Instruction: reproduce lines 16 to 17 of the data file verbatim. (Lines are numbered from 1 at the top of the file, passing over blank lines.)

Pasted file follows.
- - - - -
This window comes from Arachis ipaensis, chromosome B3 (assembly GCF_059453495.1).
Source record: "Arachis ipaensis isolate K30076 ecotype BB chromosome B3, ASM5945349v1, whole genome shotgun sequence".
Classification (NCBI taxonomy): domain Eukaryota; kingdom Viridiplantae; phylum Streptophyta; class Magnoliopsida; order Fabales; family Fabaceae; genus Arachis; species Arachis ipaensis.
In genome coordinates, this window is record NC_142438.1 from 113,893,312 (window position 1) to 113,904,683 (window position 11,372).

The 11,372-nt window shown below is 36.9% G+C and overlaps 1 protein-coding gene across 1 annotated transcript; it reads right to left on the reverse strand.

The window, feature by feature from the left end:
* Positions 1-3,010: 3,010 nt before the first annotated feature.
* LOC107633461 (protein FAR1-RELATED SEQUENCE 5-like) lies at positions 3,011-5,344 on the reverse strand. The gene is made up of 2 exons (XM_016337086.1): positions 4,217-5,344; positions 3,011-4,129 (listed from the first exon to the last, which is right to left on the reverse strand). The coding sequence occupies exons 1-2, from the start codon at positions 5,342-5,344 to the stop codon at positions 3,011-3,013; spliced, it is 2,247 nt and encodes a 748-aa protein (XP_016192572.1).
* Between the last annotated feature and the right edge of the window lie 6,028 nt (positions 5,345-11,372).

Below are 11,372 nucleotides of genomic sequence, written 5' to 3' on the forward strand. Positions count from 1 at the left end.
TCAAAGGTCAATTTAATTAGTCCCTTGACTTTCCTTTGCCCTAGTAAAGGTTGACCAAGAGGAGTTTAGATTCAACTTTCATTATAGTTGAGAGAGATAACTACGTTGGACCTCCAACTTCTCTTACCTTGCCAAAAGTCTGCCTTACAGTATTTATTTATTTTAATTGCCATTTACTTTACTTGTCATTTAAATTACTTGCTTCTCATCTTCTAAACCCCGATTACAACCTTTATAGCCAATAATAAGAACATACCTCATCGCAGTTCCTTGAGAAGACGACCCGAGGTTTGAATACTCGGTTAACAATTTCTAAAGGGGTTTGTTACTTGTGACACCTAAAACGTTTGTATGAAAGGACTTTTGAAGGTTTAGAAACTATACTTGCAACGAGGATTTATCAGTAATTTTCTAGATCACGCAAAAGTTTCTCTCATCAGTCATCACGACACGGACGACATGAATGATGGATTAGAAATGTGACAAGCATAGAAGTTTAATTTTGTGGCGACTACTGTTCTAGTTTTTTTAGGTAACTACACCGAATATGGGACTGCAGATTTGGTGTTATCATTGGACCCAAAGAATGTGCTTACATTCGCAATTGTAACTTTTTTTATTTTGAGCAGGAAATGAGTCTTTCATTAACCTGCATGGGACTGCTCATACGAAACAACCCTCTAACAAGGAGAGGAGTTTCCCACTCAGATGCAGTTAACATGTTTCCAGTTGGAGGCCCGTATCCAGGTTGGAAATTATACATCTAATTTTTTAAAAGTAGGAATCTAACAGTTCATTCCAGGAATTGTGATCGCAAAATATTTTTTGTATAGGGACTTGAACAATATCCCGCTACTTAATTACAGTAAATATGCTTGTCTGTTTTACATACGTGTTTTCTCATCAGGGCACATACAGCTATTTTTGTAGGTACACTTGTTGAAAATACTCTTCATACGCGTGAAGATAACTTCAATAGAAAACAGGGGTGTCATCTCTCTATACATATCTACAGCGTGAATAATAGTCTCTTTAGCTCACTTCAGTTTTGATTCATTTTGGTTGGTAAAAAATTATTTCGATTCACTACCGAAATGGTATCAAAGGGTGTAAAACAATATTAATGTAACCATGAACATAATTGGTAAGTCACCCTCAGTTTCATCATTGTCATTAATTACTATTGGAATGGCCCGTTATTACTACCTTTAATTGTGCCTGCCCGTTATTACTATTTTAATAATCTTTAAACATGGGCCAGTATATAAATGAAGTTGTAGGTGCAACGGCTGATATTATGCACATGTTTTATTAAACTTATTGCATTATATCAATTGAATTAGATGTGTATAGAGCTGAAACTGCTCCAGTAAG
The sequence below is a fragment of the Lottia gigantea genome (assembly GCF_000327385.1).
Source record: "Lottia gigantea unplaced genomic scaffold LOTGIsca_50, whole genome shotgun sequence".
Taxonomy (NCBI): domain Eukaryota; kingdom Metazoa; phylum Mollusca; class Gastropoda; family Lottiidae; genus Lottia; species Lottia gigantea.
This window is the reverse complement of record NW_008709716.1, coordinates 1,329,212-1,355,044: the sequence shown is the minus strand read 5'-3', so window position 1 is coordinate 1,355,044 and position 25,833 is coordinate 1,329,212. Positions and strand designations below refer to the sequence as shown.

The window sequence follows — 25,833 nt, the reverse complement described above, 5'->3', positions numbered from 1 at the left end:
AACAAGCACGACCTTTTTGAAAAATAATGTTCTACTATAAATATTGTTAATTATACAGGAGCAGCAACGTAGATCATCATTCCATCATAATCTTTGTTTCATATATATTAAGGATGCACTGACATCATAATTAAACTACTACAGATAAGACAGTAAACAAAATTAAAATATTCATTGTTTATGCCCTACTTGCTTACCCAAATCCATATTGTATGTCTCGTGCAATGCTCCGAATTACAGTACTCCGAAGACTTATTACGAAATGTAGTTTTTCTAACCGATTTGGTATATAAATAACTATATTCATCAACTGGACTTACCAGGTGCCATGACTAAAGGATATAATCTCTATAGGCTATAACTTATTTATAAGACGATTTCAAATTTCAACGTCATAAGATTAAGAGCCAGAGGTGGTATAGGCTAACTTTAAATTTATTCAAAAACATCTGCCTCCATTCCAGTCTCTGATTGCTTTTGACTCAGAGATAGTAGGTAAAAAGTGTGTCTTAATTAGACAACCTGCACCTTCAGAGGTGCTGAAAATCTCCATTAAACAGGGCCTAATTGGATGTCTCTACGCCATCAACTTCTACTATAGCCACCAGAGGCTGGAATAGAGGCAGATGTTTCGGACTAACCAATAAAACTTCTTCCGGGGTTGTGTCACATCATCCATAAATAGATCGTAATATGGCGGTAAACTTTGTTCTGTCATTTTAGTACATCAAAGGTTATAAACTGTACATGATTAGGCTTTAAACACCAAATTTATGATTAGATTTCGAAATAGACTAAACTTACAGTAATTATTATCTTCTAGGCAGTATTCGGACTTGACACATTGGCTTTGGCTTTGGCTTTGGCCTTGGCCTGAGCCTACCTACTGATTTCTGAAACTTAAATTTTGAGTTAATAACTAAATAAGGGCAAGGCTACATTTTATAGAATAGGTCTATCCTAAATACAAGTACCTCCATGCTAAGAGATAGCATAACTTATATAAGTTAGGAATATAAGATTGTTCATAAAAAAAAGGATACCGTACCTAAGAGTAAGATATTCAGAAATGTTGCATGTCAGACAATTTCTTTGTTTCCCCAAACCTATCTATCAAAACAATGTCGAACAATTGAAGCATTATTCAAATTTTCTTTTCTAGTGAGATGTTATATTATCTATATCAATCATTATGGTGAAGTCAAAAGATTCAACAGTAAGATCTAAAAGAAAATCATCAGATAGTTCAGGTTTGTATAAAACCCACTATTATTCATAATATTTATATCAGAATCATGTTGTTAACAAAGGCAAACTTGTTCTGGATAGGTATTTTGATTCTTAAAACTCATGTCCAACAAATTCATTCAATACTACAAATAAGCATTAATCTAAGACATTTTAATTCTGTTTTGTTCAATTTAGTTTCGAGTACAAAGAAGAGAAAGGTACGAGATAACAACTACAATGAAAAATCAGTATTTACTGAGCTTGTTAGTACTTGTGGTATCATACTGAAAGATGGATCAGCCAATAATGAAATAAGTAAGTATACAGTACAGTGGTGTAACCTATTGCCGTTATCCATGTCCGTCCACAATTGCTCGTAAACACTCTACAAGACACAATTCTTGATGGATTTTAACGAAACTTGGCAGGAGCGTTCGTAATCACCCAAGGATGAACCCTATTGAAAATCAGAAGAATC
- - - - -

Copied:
The window sequence follows — 25,833 nt, the reverse complement described above, 5'->3', positions numbered from 1 at the left end:
AACAAGCACGACCTTTTTGAAAAATAATGTTCTACTATAAATATTGTTAATTATACAGGAGCAGCAACGTAGATCATCATTCCATCATAATCTTTGTTTCATATATATTAAGGATGCACTGACATCATAATTAAACTACTACAGATAAGACAGTAAACAAAATTAAAATATTCATTGTTTATGCCCTACTTGCTTACCCAAATCCATATTGTATGTCTCGTGCAATGCTCCGAATTACAGTACTCCGAAGACTTATTACGAAATGTAGTTTTTCTAACCGATTTGGTATATAAATAACTATATTCATCAACTGGACTTACCAGGTGCCATGACTAAAGGATATAATCTCTATAGGCTATAACTTATTTATAAGACGATTTCAAATTTCAACGTCATAAGATTAAGAGCCAGAGGTGGTATAGGCTAACTTTAAATTTATTCAAAAACATCTGCCTCCATTCCAGTCTCTGATTGCTTTTGACTCAGAGATAGTAGGTAAAAAGTGTGTCTTAATTAGACAACCTGCACCTTCAGAGGTGCTGAAAATCTCCATTAAACAGGGCCTAATTGGATGTCTCTACGCCATCAACTTCTACTATAGCCACCAGAGGCTGGAATAGAGGCAGATGTTTCGGACTAACCAATAAAACTTCTTCCGGGGTTGTGTCACATCATCCATAAATAGATCGTAATATGGCGGTAAACTTTGTTCTGTCATTTTAGTACATCAAAGGTTATAAACTGTACATGATTAGGCTTTAAACACCAAATTTATGATTAGATTTCGAAATAGACTAAACTTACAGTAATTATTATCTTCTAGGCAGTATTCGGACTTGACACATTGGCTTTGGCTTTGGCTTTGGCCTTGGCCTGAGCCTACCTACTGATTTCTGAAACTTAAATTTTGAGTTAATAACTAAATAAGGGCAAGGCTACATTTTATAGAATAGGTCTATCCTAAATACAAGTACCTCCATGCTAAGAGATAGCATAACTTATATAAGTTAGGAATATAAGATTGTTCATAAAAAAAAGGATACCGTACCTAAGAGTAAGATATTCAGAAATGTTGCATGTCAGACAATTTCTTTGTTTCCCCAAACCTATCTATCAAAACAATGTCGAACAATTGAAGCATTATTCAAATTTTCTTTTCTAGTGAGATGTTATATTATCTATATCAATCATTATGGTGAAGTCAAAAGATTCAACAGTAAGATCTAAAAGAAAATCATCAGATAGTTCAGGTTTGTATAAAACCCACTATTATTCATAATATTTATATCAGAATCATGTTGTTAACAAAGGCAAACTTGTTCTGGATAGGTATTTTGATTCTTAAAACTCATGTCCAACAAATTCATTCAATACTACAAATAAGCATTAATCTAAGACATTTTAATTCTGTTTTGTTCAATTTAGTTTCGAGTACAAAGAAGAGAAAGGTACGAGATAACAACTACAATGAAAAATCAGTATTTACTGAGCTTGTTAGTACTTGTGGTATCATACTGAAAGATGGATCAGCCAATAATGAAATAAGTAAGTATACAGTACAGTGGTGTAACCTATTGCCGTTATCCATGTCCGTCCACAATTGCTCGTAAACACTCTACAAGACACAATTCTTGATGGATTTTAACGAAACTTGGCAGGAGCGTTCGTAATCACCCAAGGATGAACCCTATTGAAAATCAGAAGAATC